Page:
TAMPA, Fla. — Special operations will play an important role in competition with China and Russia, but that role needs refining, according to military officials.

U.S. Special Operations Command made major contributions during the Cold War and could be critical again, a retired general said during a Wednesday panel at the Global SOF Foundation’s SOF Week here. But one challenge is determining who’s in charge. Special operations can’t run the show but they can be at the front of where policy decisions meet the messiness of real-world operations.

“We’re in almost as awkward a structure for competition as we were for combatting terrorism in 2002. Who’s the lead globally?” said retired Army Gen. Vincent Brooks, who last commanded U.S. Forces in Korea and is now a principal at the consulting firm WestExec Advisors.

Kimberly Field, director of strategy, plans and policy at SOCOM, said the command is working to shape its role. In particular, it’s focused on an exercise called “what winning looks like.” This training event starts with the pacing threat of China against Taiwan and then zooms out to see how that fits in a global approach to peer adversaries.

She said leaders in the command must “be able to express what SOF delivers.”

One panelist pointed out this is not the command’s first pivot. Michael Vickers, a former undersecretary of defense for intelligence, noted that in the decade after Sept. 11, 2001, SOCOM doubled its force and tripled its budget.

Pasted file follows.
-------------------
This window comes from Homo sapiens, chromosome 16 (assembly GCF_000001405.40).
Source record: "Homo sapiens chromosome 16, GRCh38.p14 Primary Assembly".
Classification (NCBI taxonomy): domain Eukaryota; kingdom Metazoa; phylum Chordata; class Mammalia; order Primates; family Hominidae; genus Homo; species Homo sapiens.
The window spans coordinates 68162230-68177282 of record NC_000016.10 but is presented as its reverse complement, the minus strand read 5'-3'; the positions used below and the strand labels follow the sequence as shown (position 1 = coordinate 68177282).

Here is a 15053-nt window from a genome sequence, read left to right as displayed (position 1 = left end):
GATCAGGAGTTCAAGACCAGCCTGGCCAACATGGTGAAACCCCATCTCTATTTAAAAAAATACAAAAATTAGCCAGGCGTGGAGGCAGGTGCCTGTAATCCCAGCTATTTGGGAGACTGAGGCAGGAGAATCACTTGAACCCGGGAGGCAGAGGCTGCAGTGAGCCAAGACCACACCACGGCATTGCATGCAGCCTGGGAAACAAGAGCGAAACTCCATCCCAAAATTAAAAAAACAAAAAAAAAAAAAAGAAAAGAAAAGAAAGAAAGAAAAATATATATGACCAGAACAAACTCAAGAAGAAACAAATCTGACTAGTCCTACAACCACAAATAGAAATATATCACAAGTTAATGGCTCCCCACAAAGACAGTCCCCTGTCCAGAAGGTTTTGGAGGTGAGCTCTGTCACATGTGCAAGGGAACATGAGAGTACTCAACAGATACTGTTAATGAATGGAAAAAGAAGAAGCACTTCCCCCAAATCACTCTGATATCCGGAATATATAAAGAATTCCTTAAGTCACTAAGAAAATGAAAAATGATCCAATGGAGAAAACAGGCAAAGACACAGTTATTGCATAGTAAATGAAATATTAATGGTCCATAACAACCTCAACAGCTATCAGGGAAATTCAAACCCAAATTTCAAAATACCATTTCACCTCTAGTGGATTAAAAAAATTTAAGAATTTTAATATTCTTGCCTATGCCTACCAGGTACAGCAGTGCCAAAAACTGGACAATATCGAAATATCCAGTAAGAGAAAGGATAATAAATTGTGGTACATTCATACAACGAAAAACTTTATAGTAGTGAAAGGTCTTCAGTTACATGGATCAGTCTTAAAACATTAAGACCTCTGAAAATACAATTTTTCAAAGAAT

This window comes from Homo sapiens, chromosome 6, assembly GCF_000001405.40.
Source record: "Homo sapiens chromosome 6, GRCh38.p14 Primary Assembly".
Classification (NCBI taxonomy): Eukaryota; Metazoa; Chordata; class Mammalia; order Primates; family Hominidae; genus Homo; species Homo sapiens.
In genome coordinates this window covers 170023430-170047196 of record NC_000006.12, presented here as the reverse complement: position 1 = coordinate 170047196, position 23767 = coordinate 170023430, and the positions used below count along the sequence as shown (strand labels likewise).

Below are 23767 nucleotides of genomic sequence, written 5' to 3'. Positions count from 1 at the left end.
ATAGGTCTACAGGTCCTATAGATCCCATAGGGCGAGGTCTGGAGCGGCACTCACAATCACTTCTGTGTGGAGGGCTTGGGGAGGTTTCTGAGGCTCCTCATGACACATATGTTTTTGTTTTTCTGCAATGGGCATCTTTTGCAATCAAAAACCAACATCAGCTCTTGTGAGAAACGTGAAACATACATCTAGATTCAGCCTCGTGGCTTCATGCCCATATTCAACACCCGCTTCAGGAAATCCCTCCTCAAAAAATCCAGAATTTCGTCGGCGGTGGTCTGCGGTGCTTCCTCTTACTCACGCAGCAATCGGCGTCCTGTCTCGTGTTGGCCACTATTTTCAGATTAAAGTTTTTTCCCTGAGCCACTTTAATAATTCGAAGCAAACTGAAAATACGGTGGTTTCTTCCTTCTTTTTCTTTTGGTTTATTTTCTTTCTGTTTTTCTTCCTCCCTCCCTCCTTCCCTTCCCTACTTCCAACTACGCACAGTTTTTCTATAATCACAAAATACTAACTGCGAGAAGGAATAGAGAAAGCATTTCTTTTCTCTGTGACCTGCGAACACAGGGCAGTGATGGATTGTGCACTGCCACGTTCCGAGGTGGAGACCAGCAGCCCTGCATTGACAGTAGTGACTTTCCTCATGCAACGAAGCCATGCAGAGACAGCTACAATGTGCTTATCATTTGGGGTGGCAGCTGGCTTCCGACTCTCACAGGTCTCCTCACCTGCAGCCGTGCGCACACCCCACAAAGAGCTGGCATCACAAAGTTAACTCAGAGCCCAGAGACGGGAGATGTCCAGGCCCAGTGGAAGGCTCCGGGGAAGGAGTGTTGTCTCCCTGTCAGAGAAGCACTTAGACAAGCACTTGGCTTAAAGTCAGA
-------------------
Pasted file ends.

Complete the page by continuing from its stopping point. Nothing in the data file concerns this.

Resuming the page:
Early in the shift to great-power competition, top defense and intelligence officials questioned the relevance of SOF. But he said that question is now mostly settled.

To make this pivot, he said the command must address anti-access, area-denial systems China has rolled out in its region. Those will require clandestine infiltration; intelligence, surveillance and reconnaissance; and “stay behind” capabilities in places such as Taiwan.

That is similar to some of what Vickers saw in the last Cold War. “One of the big things that kept the Cold War cold and hopefully will keep the new Cold War cold is nuclear weapons and the threat of escalation,” he said.

To leverage special operations capabilities, Army Maj. Gen. Steven Edwards, commander of U.S. SOCOM-Europe, pointed to the importance of building partner- and allied-forces.

“When the war kicked off in Ukraine, we all needed to come together, we could not do it alone, we needed to burden share,” Edwards said during the same panel.

The two-star pointed to “reverse burden sharing” as well. He said U.S. forces can’t operate within Ukraine, but some partners can, though he did not give specific names.

Reverse burden-sharing means U.S. forces can step in to relieve other pressures from partners in their countries or other locations so that those with access to Ukraine can conduct training and support.

Todd South has written about crime, courts, government and the military for multiple publications since 2004 and was named a 2014 Pulitzer finalist for a co-written project on witness intimidation. Todd is a Marine veteran of the Iraq War.

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